We often feel obligated to follow our clients’ and customers’ directions, rules, requests and commands — and woe be to the person who questions those edicts. After all, clients are the ones who keep our businesses alive. Unfortunately, cybercriminals are exploiting these realities.
OWNERS IN THE CROSSHAIRS
Hackers harness the value of a client’s power in order to carry out destructive data breaches. For most, this puts business owners squarely in their crosshairs as the target for fraud attempts. If a cybercriminal can infiltrate a company’s main man, they are in the optimal position to extract their clients’ money. Accountants, specifically, are the gatekeepers to a plethora of clients’ funds and sensitive information — and attackers know this. This is why phishing e-mails in which an attacker disguises themselves as a client can be devastating to a business.
The statistics aren’t encouraging. Organizations are falling victim to phishing attacks at an ever-increasing pace. In fact, the Federal Bureau of Investigation warned earlier this year of a “dramatic increase in business e-mail scams.” Attackers are rapidly victimizing businesses, leveraging customers’ authority as an “all-access pass” to whatever they want, whenever they want it.
HOW IT ALL STARTS
A hacker will research a business owner, often performing searches on the company’s Web site and LinkedIn profile to understand the organization’s key customers. With their homework complete, the games begin. Hackers start with a phishing e-mail or set up fake Wi-Fi networks that allow the attacker to take control of a device. If this is successful, hackers can obtain the person’s credentials, passwords and even corporate credit card information. But it doesn’t stop there. The real damage is about to happen.
Just like a tiger in the jungle, the cybercriminal then pounces on its prey. They begin sending e-mails to the company executive, pretending to be a client. This goes on for days, if not weeks, until the hacker gets the keys to the kingdom. Hackers are able to perform psychological jiu-jitsu when they are able to utilize the client’s persona, and often get what they are looking for.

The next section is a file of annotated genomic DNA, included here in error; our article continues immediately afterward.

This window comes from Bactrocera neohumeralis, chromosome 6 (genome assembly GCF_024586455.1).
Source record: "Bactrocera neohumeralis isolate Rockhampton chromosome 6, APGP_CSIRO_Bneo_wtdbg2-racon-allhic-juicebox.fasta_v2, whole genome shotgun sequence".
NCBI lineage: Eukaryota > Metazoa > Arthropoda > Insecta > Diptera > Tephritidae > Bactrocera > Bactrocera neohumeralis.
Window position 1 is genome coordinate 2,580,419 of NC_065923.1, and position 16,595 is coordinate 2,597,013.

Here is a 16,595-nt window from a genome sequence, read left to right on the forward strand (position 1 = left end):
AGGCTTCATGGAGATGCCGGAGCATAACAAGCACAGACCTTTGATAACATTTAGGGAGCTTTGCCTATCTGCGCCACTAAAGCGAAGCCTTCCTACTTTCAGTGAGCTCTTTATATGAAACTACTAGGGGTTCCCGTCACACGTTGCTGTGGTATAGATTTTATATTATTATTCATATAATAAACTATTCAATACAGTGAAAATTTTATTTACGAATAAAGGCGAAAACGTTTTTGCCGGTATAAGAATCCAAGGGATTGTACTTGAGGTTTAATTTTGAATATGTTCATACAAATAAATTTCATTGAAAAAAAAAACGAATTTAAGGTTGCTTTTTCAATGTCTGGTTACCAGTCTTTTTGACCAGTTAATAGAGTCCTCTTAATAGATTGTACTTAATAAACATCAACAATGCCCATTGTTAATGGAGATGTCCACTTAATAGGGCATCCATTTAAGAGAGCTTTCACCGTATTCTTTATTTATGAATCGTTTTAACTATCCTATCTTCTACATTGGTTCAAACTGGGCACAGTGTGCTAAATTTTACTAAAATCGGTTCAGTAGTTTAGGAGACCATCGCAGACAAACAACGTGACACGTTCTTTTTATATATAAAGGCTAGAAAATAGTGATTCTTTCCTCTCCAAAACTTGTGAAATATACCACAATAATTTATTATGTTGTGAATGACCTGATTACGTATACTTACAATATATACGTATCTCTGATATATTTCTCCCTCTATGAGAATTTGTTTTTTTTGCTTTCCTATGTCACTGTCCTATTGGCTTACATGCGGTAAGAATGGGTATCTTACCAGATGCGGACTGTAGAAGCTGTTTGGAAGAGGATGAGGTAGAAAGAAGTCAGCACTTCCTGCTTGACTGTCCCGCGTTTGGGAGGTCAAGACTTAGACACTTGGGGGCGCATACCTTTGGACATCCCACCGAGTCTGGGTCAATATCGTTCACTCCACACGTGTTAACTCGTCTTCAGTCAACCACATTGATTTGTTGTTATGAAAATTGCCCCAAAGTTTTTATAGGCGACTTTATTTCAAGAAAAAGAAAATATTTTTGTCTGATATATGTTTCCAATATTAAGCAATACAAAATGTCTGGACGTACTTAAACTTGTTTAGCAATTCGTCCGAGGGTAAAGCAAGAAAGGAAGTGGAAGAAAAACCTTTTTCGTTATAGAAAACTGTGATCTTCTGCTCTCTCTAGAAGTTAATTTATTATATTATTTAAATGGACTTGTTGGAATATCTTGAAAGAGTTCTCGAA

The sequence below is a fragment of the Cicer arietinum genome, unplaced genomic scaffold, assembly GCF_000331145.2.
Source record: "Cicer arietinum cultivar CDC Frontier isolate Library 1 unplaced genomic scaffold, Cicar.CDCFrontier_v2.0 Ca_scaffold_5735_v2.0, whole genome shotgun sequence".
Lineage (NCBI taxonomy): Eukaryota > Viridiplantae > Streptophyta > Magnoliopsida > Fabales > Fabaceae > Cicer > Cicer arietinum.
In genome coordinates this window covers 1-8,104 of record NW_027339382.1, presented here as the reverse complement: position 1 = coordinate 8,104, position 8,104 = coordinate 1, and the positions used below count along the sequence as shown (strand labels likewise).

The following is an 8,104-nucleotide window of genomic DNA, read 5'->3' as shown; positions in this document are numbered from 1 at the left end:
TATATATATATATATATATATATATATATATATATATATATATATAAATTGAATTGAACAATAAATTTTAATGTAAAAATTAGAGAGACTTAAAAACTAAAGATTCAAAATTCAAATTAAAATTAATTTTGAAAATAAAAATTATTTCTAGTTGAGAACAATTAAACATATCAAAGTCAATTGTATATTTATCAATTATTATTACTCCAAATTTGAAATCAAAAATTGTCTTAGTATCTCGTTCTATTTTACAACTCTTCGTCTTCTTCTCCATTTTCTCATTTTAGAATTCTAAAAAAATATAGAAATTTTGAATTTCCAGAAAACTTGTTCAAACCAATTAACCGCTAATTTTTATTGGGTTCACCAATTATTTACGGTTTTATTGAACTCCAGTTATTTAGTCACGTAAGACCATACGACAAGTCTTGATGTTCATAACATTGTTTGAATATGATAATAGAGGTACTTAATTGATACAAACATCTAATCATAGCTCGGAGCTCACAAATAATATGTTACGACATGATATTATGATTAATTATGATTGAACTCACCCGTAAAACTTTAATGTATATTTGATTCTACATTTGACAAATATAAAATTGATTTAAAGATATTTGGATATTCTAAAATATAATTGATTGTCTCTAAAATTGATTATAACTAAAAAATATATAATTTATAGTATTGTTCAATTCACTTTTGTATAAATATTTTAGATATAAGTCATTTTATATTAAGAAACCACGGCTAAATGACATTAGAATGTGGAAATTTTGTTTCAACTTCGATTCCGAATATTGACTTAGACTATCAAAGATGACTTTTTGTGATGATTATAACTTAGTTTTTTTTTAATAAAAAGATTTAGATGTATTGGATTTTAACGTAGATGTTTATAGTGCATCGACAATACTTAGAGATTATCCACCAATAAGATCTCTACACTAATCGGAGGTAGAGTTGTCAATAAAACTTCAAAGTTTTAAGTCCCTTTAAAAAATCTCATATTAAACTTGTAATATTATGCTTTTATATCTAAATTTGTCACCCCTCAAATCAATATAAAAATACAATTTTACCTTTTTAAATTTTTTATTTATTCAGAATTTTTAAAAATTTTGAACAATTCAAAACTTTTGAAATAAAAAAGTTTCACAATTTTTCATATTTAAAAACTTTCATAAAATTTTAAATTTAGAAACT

Protecting a company from phishing attempts requires a blend of education and sound security policies. Here are a few recommendations when developing a sound cybersecurity strategy:
Limit the amount of funds you are able to transfer without a personal confirmation. Clearly communicate a limit on the amount of money that can be sent outside your organization’s walls without the client’s verbal permission (on the phone or in person). This way, any request outside of this range automatically generates a “red flag.” This system is also effective because it creates an offline layer of security as a hacker can’t imitate a face-to-face confirmation or a phone call.
Never rush to pay a client. A hacker preys upon the sense of urgency within the workplace. They use the words “quickly” or “immediately” when speaking about a payment. Do not fulfill a rushed payment; make sure everyone is on the same page and that the proper authentication policies are in place.
Invest in user education and proper phishing training. Accounting professionals and their firms are a hot bed for phishing attacks. Incorporating training into the office makes everyone smarter about what they click and download so attacks can be mitigated before they even start.
Cybersecurity hygiene is critical. Basic security measures like ensuring systems are updating their software are critical to keeping hackers away from sensitive information. Avoid using “free” wireless networks in public places. The investment in a good wireless data plan will pay dividends in this case.
Despite their cunning, hackers are relatively predictable in terms of how they prefer to attack accounting firms. Understanding not only how cybercriminals are trying to steal money but who they disguise themselves as can serve as the foundation of a highly successful data security plan.
Todd O’Boyle is CTO and co-founder of Percipient Networks, creators of the StrongArm malware protection software.